These connections are neither new nor secret. But the fact they are so accepted illustrates how tech's leaders -- even amid current fights over encryption and surveillance -- are still seen as mostly U.S. firms that back up American values. Christopher Soghoian, a technologist with the American Civil Liberties Union, said low-level employees' government connections matter less than leading executives' ties to government. For instance, at least a dozen Google engineers have worked at the NSA, according to publicly available records on LinkedIn. And, this being Silicon Valley, not everyone who worked for a spy agency advertises that on LinkedIn. Soghoian, a vocal critic of mass surveillance, said Google hiring an ex-hacker for the NSA to work on security doesn't really bother him. "But Eric Schmidt having a close relationship with the White House does..."

Source: https://www.theguardian.com/technology/201...

Ultimately, do we talk or not talk to journalists?

Many of us have been burnt by them, but it is the only way to get out of the ivory tower and to reach the broader public with our research. Some interviews are successful, where the interviewee engages in some serious dialogue with the interviewer, but even these may be considered mere profiles after an article goes to print having gone through the editing process multiple times.

We all know how modern journalism can work with the “grab” or the “hook line”. But the grab (similarly to the antecedents of surveillance) is at least as old as the “Let there be light”! But it is still worth the risk however it might make us look, if at least the grab causes some useful and widespread discussion.

I have often donated hours of my time to answering queries a journalist might have about a topic I have expertise in when asked. I cannot determine what parts of my contribution are cited or how they are cited. Thank goodness there have been more positive than negative experiences.

What matters beyond any aggrandizing of the self in the press, is that the journalist presents a balanced perspective in an article with the grabs from the different interviewees. We will not always be quoted in context nor will reference always be made to our “resume” or to the larger corpus of our work.

"According to University of Wollongong associate professor Katina Michael, it will allow wearers to ''share visual surveillance in real-time with people in underground networks of all sorts - for the distribution of child pornography, for grooming, cyberstalking, voyeurism and even for corporate fraud''.

As for my recent quote (above) in the Sydney Morning Herald in the article written by Asher Moses published on 23 March, I stand by it completely and absolutely with the only qualification that digital glass is certainly far more than those negatives of my quote and it will (in its positive applications) provide for extraordinary times in all spheres of our lives. To Asher Moses on 18 March I began with the following statement in response to an email inquiry:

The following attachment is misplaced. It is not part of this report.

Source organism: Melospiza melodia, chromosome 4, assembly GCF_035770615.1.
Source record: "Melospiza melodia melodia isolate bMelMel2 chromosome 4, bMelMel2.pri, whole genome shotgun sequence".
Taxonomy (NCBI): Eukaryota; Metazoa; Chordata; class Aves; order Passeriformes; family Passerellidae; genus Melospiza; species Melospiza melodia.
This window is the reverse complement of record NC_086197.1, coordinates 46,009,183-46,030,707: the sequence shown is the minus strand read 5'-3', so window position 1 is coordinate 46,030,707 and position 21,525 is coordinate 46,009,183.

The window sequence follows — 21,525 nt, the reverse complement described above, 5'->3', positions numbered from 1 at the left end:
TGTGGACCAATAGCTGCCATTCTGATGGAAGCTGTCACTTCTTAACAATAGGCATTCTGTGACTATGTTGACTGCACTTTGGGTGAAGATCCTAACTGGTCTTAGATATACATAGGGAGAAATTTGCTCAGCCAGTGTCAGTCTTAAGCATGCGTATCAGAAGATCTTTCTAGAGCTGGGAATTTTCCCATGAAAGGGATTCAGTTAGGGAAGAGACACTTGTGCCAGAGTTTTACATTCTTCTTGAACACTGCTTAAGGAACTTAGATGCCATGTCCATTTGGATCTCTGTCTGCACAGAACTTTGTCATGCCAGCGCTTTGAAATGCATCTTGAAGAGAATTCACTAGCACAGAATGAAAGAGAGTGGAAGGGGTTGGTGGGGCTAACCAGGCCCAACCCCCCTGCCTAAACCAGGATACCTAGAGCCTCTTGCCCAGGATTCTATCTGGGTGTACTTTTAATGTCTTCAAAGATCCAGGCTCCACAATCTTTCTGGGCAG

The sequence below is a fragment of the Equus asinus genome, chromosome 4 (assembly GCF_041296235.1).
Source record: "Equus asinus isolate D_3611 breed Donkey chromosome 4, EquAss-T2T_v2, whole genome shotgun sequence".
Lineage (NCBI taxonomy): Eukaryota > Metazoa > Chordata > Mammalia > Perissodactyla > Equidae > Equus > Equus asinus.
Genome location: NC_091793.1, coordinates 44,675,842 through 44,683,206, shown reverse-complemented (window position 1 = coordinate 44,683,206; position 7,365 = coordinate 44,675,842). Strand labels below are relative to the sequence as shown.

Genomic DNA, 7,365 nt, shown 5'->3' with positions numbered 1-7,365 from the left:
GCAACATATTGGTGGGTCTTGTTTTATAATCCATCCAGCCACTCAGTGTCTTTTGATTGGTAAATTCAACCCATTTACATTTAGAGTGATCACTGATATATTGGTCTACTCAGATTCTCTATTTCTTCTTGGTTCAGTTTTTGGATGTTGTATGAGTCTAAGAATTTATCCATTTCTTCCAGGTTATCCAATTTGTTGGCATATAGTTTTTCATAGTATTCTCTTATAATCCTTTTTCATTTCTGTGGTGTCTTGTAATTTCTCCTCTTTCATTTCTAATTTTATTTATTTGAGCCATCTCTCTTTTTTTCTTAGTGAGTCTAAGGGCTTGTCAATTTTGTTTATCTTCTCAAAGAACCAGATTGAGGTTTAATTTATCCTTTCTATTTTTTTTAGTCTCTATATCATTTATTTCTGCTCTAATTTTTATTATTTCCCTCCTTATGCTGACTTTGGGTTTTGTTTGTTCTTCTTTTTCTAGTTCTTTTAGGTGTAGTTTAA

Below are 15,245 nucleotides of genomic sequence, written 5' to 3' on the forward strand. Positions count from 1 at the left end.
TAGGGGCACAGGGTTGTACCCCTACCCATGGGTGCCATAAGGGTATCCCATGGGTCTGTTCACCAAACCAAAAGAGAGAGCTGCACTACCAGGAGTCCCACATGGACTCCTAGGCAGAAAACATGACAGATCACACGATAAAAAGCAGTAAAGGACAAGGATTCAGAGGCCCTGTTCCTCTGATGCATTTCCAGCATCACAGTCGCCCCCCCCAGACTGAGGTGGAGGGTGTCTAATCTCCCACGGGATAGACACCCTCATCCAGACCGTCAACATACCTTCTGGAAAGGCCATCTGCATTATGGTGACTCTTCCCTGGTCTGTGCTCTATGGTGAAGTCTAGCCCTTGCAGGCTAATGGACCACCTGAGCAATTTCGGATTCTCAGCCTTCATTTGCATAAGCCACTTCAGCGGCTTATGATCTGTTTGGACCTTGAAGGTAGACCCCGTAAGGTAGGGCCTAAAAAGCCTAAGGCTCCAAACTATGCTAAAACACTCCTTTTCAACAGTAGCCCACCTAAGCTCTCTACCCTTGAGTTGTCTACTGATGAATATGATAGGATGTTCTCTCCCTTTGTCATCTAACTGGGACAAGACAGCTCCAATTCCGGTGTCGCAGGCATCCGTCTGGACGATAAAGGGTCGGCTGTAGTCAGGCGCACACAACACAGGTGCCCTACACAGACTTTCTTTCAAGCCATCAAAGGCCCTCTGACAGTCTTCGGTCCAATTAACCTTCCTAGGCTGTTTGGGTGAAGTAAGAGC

"There are a number of societal implications of wearable computing technologies: some positive, some negative. When used for emergency response or ehealth applications, the advantages of Digital Glass are significant, remote step-by-step instructions through a digital eyeglass leaving both hands free and remote diagnosis of patients increasing doctor to patient ratios. 
But one has to ponder on whether the projected harms will outweigh these selective benefits. For example, one can quickly imagine this new technology being misused by cybercriminals- namely for crimes against the person. In effect, we are providing a potential capability to share visual surveillance in real-time with people in underground networks of all sorts- for the distribution of child pornography, for grooming, cyberstalking, voyeurism and even for corporate fraud where "the computer" is the ultimate target."

And yet, if anybody in our ICT community genuinely holds that my “grab” will not be part of the Glass legacy, they are seriously mistaken. Those corporations and vendors marketing and “selling the glass” without the caveat emptor, will have you believe academics such as myself are dangerous, backwards, and a threat to our bright future. Let me say to them, there will come a time when Dylan Thomas’ famous “rage, rage against the dying of the light” will come back to haunt you with the equally evocative and soul stirring, “rage, rage against the double-dealing of the glass.” I for one, along with those whose research findings point them to similarly cautious responses, will not “go gentle into that good night.”

We are headed for wonderful times with digital glass and we are headed for horrible times with digital glass. There is no utopia and there is no dystopia. I've always believed in the "via media" (centrality/middle ground). Importantly, philosophers who have contemplated on the question of technology and its impact on society, have argued that technology must be vigorously critiqued for the worst of all possible outcomes would be the dehumanization of the individual and the loss of dignity. One of the fundamentals of this literature is the profound comprehension that technology has not only to do with building but that it is also a social process.

But one thing I do know from almost two decades of active involvement in ICT- whether it be industry or academia and through my numerous research collaborations (especially with MG Michael)- is that where a technology can be misused, it will be. Then again, history itself is proof enough.